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Title: Attenuated pressor responses to amino acids in the rostral ventrolateral medulla after swimming training in conscious rats
Authors: Martins-Pinge, M. C.
Becker, L. K.
Garcia, MRL
Zoccal, D. B.
Neto, R. V.
Basso, L. S.
Souza, HCD de
Lopes, O. U.
Universidade Estadual de Londrina (UEL)
Universidade Federal de São Paulo (UNIFESP)
Keywords: blood pressure
exercise training
sympathetic nervous system
glutamate receptors
Issue Date: 30-Oct-2005
Publisher: Elsevier B.V.
Citation: Autonomic Neuroscience-basic & Clinical. Amsterdam: Elsevier B.V., v. 122, n. 1-2, p. 21-28, 2005.
Abstract: The cardiovascular effects of microinjection of the amino acids glutamate and glycine within the rostral ventrolateral medulla (RVLM) after swimming training (ST) in unrestrained awake rats were investigated. Unilateral microinjection of L-glutamate (5, 20 and 50 MM, in 100 nl) produced a dose dependent increase in mean arterial pressure (MAP) in control (C) (16 +/- 5 mm Hg; 29 +/- 6 min Hg; 43 +/- 6 mm Hg) and swim (SW) (1 +/- 1 mm Hg; 16 2 mm Hg; 25 3 min Hg) groups. However, the magnitude of this response was lower in the swim group. Prazosin injection produced hypotension and tachycardia in both groups (C = -43 +/- 3 mm Hg/98 +/- 16 bpm; SW = -61 +/- 5 mm Hg/115 +/- 32 bpm). in the SW group the hypotension caused by prazosin was greater compared to C group, but the tachycardia was not different between them. After prazosin, glutamate response in RVLM was blocked in both groups as well. When glycine (10 mM or 1 M, in 100 nl) were microinjected into the RVLM of C group we observed two different effects: decrease in MAP with the lower dose and an increase in MAP with the higher dose (10 mM = -13 +/- 2 mm Hg; 1 M = 47 +/- 6 mm Hg). However, after ST the hypertensive response to glycine was blunted with no alterations in the hypotensive response (10 mM = -14 +/- 1 mm Hg; 1 M = 18 +/- 4 mm Hg). These findings suggest that RVLM is involved in the modulation of the sympathetic outflow to the cardiovascular system during exercise training. (c) 2005 Elsevier B.V. All rights reserved.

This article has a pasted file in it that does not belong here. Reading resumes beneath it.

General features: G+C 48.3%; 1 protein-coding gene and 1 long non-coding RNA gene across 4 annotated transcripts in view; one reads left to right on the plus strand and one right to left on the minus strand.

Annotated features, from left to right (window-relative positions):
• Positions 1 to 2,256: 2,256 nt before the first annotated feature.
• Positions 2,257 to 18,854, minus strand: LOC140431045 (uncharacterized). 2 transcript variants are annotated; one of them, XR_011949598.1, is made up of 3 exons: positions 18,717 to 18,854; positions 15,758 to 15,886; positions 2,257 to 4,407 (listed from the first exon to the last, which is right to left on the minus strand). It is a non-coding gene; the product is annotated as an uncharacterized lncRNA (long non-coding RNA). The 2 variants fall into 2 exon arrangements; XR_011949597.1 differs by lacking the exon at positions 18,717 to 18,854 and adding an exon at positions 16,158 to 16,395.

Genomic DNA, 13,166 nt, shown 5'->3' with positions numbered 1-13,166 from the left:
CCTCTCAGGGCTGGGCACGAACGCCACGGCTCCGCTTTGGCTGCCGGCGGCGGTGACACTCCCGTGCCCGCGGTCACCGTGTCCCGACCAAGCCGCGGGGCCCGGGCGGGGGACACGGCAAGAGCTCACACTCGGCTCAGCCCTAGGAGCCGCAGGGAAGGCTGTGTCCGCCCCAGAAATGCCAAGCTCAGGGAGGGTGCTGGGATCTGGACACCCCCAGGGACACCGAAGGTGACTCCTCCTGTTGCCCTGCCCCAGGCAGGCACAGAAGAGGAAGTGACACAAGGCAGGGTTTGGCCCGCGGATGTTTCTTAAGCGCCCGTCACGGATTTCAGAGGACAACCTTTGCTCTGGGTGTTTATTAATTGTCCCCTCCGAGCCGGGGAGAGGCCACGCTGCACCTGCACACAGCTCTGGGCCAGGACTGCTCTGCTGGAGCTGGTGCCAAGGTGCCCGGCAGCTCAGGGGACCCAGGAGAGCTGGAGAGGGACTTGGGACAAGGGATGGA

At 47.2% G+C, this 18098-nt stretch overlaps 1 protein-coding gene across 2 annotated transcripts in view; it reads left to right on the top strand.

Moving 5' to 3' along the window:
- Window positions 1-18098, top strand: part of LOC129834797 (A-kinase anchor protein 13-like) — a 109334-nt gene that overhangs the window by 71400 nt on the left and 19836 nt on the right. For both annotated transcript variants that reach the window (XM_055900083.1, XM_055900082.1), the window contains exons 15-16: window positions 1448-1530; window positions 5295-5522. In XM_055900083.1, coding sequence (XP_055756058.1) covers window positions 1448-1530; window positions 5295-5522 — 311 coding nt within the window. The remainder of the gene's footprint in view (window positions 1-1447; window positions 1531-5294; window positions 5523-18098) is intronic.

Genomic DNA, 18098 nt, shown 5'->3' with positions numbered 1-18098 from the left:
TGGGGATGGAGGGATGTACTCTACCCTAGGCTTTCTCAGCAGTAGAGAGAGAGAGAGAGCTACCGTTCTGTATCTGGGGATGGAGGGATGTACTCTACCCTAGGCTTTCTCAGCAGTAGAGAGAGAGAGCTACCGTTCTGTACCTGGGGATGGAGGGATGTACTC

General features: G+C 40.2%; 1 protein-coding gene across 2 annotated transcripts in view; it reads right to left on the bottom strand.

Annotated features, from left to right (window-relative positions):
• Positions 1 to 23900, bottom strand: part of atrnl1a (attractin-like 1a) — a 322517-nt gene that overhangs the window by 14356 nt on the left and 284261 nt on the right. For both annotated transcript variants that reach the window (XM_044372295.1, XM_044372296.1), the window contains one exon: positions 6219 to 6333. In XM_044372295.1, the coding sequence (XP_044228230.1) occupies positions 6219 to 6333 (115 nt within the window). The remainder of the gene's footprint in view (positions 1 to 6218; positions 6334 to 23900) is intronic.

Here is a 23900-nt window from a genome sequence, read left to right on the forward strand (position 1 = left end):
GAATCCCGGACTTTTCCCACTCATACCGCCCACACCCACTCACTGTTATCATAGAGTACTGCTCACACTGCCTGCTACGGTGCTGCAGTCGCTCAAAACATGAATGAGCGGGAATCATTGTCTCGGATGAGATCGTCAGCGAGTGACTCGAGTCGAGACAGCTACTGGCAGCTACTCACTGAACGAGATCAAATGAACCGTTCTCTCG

ISSN: 1566-0702
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